Fr. Ed Dougherty, M.M.,
The Christophers’ Board of Directors
In late January of this year, Papal almoner Cardinal Konrad Krajewski offered a funeral Mass for Roberto Mantovani, a 64-year-old man who died of pneumonia in a homeless shelter near Rome’s Termini railway station. Years ago, an injury had ended Mantovani’s career as a professional soccer player for Hellas Verona F.C., and in recent years, he had been living on the streets near the Vatican, where he was befriended by numerous people who tried to help him. Some of those people held distinguished positions, such as Cardinal Krajewski, who said of Mantovani, “He was a cheerful, sunny person, at the lunches we had he made everyone laugh.”
Cardinal Krajewski concelebrated the funeral Mass with Archbishop Arthur Roche, Secretary of the Congregation for Divine Worship and the Discipline of the Sacraments, along with a dozen other priests. The Mass was attended by volunteers from the homeless shelter where Mantovani was staying, police officers from the station near where he often slept, and workers from the Community of Sant’ Egidio, who distribute food to Rome’s homeless and run the Vatican’s newest homeless shelter.
Sant’ Egidio reports that since November their organization has been aware of and helped to organize at least 10 funerals for Rome’s homeless, but they speculate the number of dead to be even higher. Citing RomaToday, Catholic News Agency states that in Rome “there are an estimated 8,000 homeless people. Many sleep in tents along the edge of Bernini’s colonnade, the semi-circular columns enclosing St. Peter’s Square.”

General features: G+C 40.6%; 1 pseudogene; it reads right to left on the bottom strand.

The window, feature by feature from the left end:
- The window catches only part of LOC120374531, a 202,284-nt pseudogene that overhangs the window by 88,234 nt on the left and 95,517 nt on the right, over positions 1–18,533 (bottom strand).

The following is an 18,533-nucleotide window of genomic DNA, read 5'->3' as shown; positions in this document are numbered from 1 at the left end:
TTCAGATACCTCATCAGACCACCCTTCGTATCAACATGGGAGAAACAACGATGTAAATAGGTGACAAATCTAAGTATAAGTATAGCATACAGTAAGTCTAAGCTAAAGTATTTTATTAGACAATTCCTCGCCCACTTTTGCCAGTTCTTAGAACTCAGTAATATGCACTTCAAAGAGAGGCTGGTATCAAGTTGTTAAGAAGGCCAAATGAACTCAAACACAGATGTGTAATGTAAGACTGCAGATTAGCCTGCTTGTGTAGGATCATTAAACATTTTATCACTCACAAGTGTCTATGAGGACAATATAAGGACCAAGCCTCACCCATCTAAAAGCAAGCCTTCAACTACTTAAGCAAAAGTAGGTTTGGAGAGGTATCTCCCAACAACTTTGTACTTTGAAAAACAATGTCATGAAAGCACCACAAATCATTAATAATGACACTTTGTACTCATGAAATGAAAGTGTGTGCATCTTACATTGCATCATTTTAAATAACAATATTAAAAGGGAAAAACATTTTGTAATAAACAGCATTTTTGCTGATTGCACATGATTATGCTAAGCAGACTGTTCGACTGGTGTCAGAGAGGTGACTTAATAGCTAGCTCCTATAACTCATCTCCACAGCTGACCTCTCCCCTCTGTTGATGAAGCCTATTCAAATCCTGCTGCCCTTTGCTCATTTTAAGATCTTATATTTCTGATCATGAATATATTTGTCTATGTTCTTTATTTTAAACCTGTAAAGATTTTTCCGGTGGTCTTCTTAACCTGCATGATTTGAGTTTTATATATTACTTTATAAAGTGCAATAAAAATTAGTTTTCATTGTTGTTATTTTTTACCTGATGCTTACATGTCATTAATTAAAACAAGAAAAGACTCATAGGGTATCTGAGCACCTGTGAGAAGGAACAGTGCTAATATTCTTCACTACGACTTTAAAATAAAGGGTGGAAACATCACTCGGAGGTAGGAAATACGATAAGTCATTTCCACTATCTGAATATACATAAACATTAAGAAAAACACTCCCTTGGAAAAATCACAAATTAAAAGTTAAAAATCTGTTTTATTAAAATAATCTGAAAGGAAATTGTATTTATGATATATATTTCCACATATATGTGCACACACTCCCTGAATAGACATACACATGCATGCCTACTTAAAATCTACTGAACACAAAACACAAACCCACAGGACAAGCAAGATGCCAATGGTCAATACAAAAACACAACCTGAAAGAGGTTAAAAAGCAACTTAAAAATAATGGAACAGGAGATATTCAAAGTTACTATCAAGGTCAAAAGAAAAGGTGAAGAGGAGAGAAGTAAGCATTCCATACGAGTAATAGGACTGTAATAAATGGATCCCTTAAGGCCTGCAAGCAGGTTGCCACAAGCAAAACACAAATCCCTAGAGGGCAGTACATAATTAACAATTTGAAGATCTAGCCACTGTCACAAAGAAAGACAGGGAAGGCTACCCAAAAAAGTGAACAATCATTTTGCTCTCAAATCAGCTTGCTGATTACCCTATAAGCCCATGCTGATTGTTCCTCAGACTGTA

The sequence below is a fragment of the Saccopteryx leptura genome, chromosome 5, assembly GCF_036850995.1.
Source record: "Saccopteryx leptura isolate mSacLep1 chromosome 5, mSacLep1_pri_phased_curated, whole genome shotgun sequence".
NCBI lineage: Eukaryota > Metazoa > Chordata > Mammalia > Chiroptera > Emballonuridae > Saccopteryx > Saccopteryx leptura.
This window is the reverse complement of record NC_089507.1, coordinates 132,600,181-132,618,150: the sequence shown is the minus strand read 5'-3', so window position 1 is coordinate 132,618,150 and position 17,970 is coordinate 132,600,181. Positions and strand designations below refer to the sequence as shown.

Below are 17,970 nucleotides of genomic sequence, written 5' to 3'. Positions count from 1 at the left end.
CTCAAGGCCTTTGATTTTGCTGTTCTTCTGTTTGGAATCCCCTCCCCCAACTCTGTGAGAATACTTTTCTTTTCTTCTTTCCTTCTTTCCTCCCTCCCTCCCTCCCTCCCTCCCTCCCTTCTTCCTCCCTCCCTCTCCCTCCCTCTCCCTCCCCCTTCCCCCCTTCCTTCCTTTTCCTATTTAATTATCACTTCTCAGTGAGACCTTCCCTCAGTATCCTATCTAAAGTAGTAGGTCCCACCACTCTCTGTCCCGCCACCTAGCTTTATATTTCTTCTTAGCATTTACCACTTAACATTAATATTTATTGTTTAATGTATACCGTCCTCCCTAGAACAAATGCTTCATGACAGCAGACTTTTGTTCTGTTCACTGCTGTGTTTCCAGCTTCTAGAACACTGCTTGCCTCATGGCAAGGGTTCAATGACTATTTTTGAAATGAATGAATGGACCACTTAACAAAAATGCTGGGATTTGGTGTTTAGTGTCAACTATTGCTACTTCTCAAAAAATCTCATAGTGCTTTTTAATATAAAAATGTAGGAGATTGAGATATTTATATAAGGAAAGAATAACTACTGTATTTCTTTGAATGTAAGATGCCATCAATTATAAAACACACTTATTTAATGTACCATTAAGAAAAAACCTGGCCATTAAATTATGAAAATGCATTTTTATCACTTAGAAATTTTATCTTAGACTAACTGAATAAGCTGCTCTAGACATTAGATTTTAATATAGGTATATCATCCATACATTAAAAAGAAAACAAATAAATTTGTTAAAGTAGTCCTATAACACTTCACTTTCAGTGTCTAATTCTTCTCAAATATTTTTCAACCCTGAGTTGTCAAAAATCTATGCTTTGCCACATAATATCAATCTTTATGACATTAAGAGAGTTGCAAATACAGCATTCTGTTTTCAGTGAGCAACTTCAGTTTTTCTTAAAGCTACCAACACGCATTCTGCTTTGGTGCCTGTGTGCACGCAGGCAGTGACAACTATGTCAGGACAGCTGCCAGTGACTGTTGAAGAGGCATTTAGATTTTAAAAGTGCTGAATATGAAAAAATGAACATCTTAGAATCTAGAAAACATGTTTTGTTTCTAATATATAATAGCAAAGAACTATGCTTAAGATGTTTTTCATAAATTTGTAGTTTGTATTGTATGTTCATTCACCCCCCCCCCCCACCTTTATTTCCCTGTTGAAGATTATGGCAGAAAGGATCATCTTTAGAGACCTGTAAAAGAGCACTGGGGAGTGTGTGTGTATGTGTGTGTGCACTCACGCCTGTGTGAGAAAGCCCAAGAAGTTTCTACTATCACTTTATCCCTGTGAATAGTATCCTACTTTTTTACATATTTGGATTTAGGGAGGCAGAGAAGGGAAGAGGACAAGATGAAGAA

The day before Mantovani’s funeral, Pope Francis mourned the death of a 46-year-old Nigerian homeless man named Edwin, who was found dead from living outside in the cold. The Pope said, “His story was added to that of many other homeless people who recently died in Rome in the same dramatic circumstances,” adding, “Let us think of how this man, 46 years old, felt in the cold, ignored by all, abandoned, even by us. Let us pray for him.”
It is fitting for Pope Francis to challenge the world to see the humanity in the poorest of the poor. It is that self-critical outlook that inspires volunteers and programs within the Church to meet those on the margins of society and extend a helping hand. In Roberto Mantovani’s case, those who knew and cared for him had recently convinced him to move to the homeless shelter after numerous bouts with pneumonia, but sadly it was too late to save his life. According to Catholic News Agency, Cardinal Krajewski “chose the reading from the Gospel of Luke in which Christ recounts the parable of Lazarus and the rich man, for the funeral Mass because ‘Robert always slept in front of a closed door.’”
What a beautiful gesture this choice of reading was by Cardinal Krajewski because it points to the welcome we can all hope Roberto receives in the afterlife. In life, Roberto was known to sleep in front of a closed door. May he stand before an open door now and may he follow Christ through that door to eternal glory. This is the transformation that awaits every soul that returns to God with a humble heart, to find an open door and healing for the wounds that could not heal in this world. May we all find the humility to pass through that door with the humility of a beggar, and may we prepare ourselves for that moment by answering God’s call in this life to serve those most in need.
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